What is it about critique nights?
Getting feedback is always great. It shows you how other people react to your work. You get a sense of through the looking glass when someone else reads and talks about your piece. This is invaluable. This is the other half of your tool set. Writing without a critique group is, of course in my lowly opinion, the second wheel on your bike. Without critiquing, you’re riding an exercise bike my friend. Lots of effort, but you ain’t going nowhere. (Excepting you weird unicyclists. Ride on!)
But really, the absolute best is critiquing the work of others.
Not in a mean way. Not cruel or petty or harsh. What’s awesome is that you are given this ray claw of a story and you get to really muck with it. You can pull it apart, splat it on a wall, look at it from all angles and have fun with it. You can because it’s not yours so you aren’t bound up in all that personal attachment and the anxiety that comes with it. It’s all play, and you bounce ideas off the writer like some crazy game of creative dodgeball, but the kind where no one minds getting beaned. We all leave smiling and giddy and recharged.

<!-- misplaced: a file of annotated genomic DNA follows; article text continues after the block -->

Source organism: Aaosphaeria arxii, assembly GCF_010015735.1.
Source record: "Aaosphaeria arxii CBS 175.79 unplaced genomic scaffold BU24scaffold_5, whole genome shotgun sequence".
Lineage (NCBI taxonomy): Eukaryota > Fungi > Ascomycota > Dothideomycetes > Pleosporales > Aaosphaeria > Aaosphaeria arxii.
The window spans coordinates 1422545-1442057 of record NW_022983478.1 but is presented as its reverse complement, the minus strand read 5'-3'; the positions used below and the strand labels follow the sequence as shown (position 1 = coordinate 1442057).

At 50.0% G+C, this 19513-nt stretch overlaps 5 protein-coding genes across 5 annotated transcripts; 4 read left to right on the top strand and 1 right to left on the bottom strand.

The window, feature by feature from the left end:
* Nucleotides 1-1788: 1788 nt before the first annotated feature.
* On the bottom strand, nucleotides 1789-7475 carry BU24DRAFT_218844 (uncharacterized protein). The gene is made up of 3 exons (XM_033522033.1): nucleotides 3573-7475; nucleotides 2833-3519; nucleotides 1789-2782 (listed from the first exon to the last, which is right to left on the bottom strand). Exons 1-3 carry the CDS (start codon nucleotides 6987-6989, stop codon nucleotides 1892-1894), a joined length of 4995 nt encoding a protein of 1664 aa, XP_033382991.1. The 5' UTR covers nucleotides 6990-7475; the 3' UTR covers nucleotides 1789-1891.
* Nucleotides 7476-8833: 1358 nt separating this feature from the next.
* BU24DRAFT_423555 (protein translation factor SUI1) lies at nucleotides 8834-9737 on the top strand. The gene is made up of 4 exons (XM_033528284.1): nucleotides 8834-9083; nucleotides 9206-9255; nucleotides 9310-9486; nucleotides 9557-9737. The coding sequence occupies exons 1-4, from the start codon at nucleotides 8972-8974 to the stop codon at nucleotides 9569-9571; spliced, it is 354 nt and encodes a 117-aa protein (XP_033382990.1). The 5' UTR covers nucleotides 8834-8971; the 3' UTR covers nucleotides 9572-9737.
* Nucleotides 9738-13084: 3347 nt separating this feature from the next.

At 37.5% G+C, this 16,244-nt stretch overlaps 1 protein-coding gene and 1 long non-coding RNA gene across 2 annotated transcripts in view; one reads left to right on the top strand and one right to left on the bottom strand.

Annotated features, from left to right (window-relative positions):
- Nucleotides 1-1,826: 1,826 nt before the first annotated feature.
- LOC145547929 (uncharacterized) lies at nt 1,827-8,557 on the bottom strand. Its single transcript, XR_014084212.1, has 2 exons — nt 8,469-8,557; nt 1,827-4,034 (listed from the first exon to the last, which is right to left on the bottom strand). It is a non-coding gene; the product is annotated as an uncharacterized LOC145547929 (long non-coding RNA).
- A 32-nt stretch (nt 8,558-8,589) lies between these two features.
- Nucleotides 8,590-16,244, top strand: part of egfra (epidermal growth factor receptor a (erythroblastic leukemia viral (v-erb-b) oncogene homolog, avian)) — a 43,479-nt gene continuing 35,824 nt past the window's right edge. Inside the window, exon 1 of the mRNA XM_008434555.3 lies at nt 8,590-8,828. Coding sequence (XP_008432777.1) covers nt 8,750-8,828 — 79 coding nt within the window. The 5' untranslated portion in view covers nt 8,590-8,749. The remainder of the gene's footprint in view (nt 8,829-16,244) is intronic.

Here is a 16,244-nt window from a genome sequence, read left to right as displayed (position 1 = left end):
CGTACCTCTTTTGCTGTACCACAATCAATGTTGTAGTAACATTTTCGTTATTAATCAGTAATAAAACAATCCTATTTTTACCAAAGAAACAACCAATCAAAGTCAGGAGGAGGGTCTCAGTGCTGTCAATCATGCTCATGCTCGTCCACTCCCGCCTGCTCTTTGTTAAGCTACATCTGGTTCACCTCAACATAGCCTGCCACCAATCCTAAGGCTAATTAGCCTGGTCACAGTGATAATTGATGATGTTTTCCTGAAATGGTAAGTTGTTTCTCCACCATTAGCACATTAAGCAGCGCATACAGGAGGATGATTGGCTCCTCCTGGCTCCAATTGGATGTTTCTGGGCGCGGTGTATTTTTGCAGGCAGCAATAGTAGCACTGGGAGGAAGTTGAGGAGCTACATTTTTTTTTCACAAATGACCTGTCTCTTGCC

And even better than that? The absolute best part?
You come back to your own work with that same sense of playful freedom. You learn how to check your ego at the door, roll up your sleeves and play in the mud of your own ideas with the same shit-eating grin you had when you were five.
I got all kinds of dirty tonight. And I’m loving it.
(Can I compare critiquing to both dodgeball and mud pies? I think I just did. All hail the mixed metaphor!)